How to predict epistatic gene interactions

When combined, the effects of mutations in different genes often deviate from what would be expected by looking at them separately. Researchers at the University of València in Spain have shown that an organism's genomic complexity may predict these epistatic gene interactions.1 It is a "fascinating new synthesis of published experiments," writes Faculty of 1000 member Richard Lenski of Michigan State University, adding that it is "sure to stimulate empirical and theoretical research fo

The Scientist Staff
Nov 1, 2006

When combined, the effects of mutations in different genes often deviate from what would be expected by looking at them separately. Researchers at the University of València in Spain have shown that an organism's genomic complexity may predict these epistatic gene interactions.1 It is a "fascinating new synthesis of published experiments," writes Faculty of 1000 member Richard Lenski of Michigan State University, adding that it is "sure to stimulate empirical and theoretical research for years to come."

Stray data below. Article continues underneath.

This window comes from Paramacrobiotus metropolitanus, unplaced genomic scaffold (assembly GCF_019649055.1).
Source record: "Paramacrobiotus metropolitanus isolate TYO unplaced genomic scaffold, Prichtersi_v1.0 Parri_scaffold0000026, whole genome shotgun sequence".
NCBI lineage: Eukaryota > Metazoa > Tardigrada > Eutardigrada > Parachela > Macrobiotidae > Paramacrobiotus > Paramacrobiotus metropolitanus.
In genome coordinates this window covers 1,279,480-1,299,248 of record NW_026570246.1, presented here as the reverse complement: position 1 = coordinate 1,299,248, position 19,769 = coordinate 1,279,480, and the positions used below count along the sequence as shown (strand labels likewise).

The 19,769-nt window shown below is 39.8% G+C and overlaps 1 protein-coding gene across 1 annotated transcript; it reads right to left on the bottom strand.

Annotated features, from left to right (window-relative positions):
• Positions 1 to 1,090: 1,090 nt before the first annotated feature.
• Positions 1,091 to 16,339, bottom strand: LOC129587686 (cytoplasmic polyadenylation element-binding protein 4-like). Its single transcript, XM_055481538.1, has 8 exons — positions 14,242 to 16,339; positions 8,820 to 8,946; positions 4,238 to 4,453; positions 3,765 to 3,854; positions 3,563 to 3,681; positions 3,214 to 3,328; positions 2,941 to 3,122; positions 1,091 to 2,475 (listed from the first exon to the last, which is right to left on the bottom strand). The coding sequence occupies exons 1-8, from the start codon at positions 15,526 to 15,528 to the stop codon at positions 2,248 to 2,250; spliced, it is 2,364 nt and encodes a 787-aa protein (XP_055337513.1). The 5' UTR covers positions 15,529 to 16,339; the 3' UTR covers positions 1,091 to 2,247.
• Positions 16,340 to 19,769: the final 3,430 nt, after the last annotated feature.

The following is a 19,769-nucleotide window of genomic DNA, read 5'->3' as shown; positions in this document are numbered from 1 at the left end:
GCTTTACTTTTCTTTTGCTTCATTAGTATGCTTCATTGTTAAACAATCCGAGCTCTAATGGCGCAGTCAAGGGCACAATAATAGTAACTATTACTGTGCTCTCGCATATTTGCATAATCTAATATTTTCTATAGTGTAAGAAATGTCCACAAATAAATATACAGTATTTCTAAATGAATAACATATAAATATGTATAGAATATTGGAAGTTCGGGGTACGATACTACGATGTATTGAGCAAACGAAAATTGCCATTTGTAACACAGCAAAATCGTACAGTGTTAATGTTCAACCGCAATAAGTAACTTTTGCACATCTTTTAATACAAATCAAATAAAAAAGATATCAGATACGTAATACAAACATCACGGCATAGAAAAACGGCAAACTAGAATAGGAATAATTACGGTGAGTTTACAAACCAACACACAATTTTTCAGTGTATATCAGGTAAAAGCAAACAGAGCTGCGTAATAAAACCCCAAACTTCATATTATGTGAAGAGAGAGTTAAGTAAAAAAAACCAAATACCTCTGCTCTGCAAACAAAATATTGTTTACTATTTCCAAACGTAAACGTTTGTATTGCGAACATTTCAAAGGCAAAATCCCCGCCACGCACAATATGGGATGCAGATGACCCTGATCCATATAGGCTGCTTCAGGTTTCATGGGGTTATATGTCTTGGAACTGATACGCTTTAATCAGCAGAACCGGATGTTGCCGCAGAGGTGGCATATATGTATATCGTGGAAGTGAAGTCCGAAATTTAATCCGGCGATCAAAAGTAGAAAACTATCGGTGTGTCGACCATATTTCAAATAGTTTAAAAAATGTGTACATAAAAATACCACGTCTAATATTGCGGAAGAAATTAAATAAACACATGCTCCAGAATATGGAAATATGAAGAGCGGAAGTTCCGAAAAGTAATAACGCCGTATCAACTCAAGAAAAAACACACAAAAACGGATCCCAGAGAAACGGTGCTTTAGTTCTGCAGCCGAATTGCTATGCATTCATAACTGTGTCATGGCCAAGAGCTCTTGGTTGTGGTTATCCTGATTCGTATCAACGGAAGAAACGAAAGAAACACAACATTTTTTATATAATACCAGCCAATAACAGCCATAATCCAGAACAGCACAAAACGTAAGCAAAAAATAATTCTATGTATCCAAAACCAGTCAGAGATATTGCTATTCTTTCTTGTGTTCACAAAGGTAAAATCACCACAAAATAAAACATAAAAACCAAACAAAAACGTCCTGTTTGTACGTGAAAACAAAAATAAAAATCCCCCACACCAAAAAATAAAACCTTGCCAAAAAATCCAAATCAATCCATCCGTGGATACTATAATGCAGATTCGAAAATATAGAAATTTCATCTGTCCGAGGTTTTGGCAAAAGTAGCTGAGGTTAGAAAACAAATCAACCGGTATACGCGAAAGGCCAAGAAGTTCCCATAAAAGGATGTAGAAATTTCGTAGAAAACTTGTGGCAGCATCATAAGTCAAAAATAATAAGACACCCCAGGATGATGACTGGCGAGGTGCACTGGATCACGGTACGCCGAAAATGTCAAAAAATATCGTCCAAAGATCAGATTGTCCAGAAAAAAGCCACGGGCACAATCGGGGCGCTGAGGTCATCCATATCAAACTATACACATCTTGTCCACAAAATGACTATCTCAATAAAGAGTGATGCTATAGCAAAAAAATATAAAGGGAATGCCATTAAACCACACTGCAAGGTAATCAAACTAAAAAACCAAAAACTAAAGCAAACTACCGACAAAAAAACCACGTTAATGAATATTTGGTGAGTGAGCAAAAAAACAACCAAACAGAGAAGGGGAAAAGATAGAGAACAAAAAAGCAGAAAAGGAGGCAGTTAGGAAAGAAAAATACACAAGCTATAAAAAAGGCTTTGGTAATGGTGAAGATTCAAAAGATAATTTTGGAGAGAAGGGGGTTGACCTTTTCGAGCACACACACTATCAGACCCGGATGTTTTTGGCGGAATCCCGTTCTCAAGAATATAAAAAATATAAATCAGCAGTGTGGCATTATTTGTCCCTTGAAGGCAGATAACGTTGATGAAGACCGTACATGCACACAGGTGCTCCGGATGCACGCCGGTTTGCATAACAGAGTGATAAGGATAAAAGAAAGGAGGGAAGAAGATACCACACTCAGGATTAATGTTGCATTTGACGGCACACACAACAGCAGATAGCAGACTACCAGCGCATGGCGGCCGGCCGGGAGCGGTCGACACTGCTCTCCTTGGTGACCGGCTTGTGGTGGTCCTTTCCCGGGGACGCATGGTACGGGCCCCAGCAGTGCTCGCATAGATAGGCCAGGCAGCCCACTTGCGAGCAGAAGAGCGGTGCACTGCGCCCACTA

"In recent years, many experiments have used viruses, bacteria, fungi, and fruit flies to measure the strength and form of interactions among random mutations. Sanjuán and Elena synthesize these studies and discover a quite remarkable pattern. Mutations in viruses tend to interact antagonistically, such that two deleterious mutations are less harmful together than predicted by summing their separate effects. In flies, this trend is reversed, with deleterious mutations tending toward synergistic interactions,...

References

1. R. Sanjuán et al., "Epistasis correlates to genomic complexity," Proc Nat Acad Sci, 103:14402-05, Sept. 18, 2006.

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